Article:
The sky-high prices for corn, soybeans, wheat and other commodities are leaving growers loaded with cash to purchase more farmland, and what the farmers don't pay for themselves they may be able to finance easily with the record-low interest rates on loans.

Both cash and credit have fueled interest and acquisitions of land values across the Midwest, stoking fears of a bubble ready to burst. The concern isn’t if the bubble will break, but when.

“The concern clearly is not so much how much higher are they going to go, but when this bubble breaks, how low will they go and what will the aftermath of that be?” says Michael Hein, vice president of the Liberty Trust and Savings Bank in the southeast Iowa town of Durant. “If profits start to diminish, there will be an impact on land values as well.”

Hein dubbed the recent gain in land values “not sustainable” and says if they do rise in 2013, it will be at a more moderate pace.

An eventual drop in land prices is unlikely to be as painful as it was in the early 1980s, when new purchases were financed largely with debt and less with farmers’ own capital, say economists and bankers who work in the agricultural industry.

When interest rates on their loans soared and crop prices declined, many farmers no longer had the income they needed to pay the bank. They had no choice but to unload their real estate, contributing to the sharp downdraft in land values. Since that time, farmers have become more financially conservative, leaving them in a better position to weather a downturn.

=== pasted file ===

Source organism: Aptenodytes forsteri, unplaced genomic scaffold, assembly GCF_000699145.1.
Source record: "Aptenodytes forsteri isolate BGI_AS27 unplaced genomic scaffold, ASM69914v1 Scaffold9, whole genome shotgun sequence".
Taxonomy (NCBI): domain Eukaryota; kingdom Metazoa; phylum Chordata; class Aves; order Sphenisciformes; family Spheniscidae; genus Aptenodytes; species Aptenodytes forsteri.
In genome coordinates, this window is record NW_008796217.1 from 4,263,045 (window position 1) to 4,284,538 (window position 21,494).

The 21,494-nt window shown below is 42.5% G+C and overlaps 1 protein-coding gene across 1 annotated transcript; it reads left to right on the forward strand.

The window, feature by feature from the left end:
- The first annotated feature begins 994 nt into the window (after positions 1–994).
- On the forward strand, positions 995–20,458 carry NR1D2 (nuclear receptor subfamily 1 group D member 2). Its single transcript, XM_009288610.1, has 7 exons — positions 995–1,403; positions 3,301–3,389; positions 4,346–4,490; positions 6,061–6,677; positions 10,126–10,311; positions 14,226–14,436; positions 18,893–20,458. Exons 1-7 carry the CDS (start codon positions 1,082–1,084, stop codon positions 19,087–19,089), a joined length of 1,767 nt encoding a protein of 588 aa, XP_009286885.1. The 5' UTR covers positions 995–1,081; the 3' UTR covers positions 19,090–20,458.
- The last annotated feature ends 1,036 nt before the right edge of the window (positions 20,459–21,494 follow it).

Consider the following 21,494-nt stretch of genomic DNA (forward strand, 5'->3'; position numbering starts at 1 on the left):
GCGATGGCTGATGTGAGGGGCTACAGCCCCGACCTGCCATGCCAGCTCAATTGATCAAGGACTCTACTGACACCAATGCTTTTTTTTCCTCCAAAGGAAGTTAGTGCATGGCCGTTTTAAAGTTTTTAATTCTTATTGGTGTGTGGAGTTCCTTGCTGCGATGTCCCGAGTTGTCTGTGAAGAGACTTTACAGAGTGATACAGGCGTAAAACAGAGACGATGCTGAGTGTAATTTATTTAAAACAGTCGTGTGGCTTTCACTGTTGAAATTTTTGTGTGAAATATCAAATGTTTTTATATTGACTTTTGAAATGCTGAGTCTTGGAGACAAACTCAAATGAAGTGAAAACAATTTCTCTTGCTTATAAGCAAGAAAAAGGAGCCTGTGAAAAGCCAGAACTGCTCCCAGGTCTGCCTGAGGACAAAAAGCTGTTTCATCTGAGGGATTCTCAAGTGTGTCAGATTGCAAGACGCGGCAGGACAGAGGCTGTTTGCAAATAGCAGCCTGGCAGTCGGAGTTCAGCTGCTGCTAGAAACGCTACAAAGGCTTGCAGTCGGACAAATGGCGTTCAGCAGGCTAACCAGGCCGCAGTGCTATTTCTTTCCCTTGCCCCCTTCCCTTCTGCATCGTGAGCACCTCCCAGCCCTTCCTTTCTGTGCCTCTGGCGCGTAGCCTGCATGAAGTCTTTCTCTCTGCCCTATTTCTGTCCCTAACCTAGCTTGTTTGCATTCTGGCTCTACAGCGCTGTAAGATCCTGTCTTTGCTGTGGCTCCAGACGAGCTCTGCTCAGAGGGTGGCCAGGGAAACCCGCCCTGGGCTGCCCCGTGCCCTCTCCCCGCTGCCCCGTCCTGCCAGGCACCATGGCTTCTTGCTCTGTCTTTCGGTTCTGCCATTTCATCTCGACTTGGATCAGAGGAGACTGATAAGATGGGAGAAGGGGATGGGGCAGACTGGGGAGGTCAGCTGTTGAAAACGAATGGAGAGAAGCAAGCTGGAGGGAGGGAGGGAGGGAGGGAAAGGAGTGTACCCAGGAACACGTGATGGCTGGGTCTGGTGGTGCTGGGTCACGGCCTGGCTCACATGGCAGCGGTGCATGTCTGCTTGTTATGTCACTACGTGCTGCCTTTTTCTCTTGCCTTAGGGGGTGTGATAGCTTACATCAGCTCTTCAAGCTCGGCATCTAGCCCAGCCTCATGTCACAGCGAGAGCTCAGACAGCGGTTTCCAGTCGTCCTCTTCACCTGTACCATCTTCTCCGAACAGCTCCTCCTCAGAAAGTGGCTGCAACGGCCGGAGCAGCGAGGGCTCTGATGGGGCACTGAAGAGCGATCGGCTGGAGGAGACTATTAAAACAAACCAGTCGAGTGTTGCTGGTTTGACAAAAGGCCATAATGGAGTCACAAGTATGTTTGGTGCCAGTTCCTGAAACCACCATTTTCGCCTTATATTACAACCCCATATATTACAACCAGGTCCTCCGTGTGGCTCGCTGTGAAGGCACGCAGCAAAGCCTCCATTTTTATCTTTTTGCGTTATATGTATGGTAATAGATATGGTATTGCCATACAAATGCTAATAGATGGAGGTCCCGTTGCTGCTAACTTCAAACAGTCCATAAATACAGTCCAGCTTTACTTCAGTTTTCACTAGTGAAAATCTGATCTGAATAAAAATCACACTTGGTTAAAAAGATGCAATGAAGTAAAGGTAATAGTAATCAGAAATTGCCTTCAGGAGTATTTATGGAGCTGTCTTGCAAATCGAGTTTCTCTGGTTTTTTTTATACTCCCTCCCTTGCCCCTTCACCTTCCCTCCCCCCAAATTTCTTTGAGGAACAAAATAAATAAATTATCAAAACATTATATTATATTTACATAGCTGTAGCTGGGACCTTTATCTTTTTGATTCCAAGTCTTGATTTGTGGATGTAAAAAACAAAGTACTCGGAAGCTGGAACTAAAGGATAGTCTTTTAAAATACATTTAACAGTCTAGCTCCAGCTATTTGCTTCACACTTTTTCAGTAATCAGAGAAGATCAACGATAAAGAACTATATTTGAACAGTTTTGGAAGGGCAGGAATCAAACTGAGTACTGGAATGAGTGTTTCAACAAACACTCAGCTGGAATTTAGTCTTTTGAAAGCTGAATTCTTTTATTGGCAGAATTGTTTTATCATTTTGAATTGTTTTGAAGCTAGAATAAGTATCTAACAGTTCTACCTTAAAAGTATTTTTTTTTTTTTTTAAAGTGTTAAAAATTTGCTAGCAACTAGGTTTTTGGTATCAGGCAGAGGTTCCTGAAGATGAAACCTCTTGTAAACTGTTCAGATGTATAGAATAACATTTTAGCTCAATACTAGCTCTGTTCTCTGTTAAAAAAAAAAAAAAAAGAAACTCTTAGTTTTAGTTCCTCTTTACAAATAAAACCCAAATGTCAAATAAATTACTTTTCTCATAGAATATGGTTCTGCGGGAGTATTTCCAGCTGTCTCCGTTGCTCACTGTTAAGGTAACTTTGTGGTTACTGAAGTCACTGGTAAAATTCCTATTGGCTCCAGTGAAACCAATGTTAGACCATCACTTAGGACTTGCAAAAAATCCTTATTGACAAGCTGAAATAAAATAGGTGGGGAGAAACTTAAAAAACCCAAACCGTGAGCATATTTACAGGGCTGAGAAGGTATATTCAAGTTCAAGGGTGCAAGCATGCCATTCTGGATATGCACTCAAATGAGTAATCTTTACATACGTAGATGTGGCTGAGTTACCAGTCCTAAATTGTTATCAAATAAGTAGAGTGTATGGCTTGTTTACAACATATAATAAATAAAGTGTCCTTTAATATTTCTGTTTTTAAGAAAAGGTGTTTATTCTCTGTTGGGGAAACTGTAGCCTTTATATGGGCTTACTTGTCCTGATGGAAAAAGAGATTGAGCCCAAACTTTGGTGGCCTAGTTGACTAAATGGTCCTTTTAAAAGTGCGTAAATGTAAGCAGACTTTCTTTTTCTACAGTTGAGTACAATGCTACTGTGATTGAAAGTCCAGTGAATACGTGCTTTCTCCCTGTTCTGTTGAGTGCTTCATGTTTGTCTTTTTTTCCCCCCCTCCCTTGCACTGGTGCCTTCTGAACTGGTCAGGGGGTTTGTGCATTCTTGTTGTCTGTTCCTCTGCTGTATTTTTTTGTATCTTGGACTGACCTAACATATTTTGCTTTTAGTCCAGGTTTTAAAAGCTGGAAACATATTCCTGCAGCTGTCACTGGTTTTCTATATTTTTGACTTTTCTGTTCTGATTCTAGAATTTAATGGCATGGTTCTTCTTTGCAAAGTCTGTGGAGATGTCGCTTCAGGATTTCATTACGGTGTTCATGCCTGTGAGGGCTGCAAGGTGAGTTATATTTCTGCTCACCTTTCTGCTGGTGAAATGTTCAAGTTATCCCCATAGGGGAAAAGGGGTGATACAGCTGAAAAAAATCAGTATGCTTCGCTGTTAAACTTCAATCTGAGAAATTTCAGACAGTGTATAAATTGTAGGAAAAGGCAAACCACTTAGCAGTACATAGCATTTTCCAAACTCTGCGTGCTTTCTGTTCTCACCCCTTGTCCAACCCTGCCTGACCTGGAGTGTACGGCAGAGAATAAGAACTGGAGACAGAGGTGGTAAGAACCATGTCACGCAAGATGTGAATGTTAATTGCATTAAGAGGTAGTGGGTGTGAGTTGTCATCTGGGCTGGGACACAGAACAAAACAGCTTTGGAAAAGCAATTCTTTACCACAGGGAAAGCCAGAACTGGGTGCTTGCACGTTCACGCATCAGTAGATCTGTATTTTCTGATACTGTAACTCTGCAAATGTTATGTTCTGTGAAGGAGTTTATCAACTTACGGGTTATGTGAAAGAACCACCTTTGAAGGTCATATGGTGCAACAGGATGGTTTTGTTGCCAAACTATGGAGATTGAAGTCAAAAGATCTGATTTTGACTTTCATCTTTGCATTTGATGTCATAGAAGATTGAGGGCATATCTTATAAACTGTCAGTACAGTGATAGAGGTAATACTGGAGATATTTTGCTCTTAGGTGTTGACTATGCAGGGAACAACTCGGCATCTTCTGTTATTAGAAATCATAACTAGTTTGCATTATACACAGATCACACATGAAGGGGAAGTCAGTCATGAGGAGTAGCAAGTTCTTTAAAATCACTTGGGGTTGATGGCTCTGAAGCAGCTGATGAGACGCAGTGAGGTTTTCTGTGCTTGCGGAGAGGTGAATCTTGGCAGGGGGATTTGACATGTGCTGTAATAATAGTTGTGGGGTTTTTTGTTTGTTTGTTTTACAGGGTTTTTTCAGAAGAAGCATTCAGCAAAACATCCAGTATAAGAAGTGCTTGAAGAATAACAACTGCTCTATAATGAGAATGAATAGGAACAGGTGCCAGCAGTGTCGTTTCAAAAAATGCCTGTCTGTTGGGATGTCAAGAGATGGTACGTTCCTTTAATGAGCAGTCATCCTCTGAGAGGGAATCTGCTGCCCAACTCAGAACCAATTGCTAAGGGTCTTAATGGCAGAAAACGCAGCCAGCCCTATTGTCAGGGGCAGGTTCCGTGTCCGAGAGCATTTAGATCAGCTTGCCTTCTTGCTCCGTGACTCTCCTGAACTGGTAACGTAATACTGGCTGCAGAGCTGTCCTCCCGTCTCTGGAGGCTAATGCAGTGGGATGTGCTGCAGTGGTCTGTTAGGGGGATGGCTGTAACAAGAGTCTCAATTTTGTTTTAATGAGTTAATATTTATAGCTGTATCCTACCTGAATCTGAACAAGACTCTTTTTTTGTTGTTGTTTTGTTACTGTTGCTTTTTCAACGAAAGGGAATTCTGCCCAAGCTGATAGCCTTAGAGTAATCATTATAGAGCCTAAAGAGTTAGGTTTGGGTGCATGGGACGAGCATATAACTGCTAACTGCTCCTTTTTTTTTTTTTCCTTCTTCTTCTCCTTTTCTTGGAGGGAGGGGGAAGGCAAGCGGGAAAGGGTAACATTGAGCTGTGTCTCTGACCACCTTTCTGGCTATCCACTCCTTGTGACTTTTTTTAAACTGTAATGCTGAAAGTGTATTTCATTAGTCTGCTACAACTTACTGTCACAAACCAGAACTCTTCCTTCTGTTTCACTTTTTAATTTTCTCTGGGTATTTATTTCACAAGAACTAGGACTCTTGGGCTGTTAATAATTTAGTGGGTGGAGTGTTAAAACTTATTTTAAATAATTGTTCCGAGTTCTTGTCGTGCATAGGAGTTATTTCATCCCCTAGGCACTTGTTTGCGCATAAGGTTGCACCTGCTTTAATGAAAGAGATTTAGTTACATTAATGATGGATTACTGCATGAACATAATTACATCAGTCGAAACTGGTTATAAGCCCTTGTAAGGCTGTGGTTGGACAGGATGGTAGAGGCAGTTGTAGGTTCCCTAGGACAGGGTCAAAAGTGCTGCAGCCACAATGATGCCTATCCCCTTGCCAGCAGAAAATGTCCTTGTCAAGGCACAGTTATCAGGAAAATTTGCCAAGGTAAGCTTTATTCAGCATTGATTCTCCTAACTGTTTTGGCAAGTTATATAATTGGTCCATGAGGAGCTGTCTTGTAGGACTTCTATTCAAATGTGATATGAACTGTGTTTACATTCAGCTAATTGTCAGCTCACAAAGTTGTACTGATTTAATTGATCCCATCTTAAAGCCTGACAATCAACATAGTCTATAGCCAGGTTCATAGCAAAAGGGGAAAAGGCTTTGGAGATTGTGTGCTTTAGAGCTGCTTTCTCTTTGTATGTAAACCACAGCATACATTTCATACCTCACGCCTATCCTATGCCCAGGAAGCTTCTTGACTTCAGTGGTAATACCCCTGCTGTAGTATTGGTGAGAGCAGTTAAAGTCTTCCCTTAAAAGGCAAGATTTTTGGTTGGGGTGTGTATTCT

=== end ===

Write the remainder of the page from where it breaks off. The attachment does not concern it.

But a drop in land prices now would mean farmers would lose the investment of their own cash rather than being left in a lurch with the local bank. It doesn't mean they won't feel the heat financially, but it's likely to prevent as many farmers from getting irreversibly harmed and, at the same time, limit the severity of a drop in land prices.

Last month, the U.S. Department of Agriculture (USDA) predicted more typical weather conditions in 2013 would generate a record corn and soybean harvest, which it forecast would push the average crop prices for corn to $4.80 per bushel, down a third from the prior year, and $10.50 per bushel for soybeans, a drop of 27%.

Ultimately, how land prices react will depend largely on the weather and if the water-starved Midwest receives enough moisture this year to help it rebound from the 2012 drought, the worst since the Dust Bowl of the 1930s.